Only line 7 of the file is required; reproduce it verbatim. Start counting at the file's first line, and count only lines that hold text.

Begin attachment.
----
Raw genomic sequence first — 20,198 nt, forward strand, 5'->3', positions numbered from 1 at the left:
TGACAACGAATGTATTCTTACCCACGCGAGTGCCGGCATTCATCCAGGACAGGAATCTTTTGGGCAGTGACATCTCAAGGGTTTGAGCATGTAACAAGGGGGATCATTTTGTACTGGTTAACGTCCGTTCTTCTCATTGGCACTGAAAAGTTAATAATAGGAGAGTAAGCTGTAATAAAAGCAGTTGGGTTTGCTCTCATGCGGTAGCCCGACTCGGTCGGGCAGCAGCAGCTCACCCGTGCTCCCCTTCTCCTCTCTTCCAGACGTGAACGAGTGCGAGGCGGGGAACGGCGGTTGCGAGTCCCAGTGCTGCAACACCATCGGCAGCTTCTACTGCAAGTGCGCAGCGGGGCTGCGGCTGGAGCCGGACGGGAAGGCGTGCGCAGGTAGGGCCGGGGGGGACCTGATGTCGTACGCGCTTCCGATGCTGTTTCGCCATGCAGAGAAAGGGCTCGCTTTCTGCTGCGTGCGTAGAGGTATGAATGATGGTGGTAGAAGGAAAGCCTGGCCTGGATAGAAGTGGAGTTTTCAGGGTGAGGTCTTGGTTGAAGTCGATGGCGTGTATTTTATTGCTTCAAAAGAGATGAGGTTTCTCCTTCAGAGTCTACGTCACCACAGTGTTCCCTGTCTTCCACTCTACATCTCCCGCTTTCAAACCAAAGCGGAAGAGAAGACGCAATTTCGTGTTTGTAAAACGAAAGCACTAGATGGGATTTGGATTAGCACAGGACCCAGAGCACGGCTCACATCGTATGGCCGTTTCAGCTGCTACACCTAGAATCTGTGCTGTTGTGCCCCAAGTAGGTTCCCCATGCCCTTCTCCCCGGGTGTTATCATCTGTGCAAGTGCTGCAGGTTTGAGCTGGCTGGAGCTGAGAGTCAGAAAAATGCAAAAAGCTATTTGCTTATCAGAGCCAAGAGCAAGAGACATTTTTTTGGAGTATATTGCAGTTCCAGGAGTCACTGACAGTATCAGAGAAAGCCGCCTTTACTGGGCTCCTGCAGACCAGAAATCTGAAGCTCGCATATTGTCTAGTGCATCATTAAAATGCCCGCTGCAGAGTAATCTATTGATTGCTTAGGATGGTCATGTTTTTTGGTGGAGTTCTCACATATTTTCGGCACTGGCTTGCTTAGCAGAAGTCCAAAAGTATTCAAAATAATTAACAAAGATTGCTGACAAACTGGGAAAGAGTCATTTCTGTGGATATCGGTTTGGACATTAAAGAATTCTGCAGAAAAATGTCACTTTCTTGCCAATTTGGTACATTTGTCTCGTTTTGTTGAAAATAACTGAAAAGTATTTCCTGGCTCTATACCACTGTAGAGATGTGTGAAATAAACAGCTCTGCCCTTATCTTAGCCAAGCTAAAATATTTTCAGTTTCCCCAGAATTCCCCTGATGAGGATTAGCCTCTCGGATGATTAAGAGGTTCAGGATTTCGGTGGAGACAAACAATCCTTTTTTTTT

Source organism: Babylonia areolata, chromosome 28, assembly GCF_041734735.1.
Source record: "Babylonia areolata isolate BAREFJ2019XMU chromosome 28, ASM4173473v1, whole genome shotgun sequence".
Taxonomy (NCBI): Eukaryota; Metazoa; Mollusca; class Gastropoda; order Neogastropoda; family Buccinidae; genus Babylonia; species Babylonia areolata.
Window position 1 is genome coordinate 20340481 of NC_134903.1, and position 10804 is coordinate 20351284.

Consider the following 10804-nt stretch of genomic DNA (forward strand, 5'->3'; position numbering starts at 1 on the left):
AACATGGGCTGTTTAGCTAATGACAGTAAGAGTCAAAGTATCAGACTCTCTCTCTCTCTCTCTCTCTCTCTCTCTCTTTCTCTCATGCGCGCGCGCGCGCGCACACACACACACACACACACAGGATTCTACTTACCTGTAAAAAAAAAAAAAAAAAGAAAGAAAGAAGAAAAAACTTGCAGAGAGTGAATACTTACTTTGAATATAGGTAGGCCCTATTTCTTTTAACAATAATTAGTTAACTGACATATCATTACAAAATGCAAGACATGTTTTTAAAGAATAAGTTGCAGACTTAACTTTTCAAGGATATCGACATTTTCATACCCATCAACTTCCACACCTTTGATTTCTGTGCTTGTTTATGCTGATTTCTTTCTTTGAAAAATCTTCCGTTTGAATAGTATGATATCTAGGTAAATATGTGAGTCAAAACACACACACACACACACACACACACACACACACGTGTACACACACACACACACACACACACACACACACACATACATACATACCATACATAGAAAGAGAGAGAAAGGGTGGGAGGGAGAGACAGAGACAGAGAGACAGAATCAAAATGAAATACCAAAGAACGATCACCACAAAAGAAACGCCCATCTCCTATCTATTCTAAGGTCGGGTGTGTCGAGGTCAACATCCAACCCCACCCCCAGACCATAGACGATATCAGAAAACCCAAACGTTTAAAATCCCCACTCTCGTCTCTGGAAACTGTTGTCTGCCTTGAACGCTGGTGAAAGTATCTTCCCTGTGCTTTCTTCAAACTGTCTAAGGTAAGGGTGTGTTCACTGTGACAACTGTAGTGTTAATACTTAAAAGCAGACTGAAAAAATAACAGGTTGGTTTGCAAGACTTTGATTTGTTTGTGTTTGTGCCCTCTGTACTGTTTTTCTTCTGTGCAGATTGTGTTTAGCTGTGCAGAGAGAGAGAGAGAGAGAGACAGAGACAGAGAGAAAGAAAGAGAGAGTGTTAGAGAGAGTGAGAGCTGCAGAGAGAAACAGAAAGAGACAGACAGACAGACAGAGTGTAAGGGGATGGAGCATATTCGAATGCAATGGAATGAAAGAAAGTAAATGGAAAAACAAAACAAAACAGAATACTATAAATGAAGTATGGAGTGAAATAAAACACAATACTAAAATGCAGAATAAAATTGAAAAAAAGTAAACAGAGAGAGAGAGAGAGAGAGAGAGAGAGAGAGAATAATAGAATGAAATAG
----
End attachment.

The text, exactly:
Consider the following 10804-nt stretch of genomic DNA (forward strand, 5'->3'; position numbering starts at 1 on the left):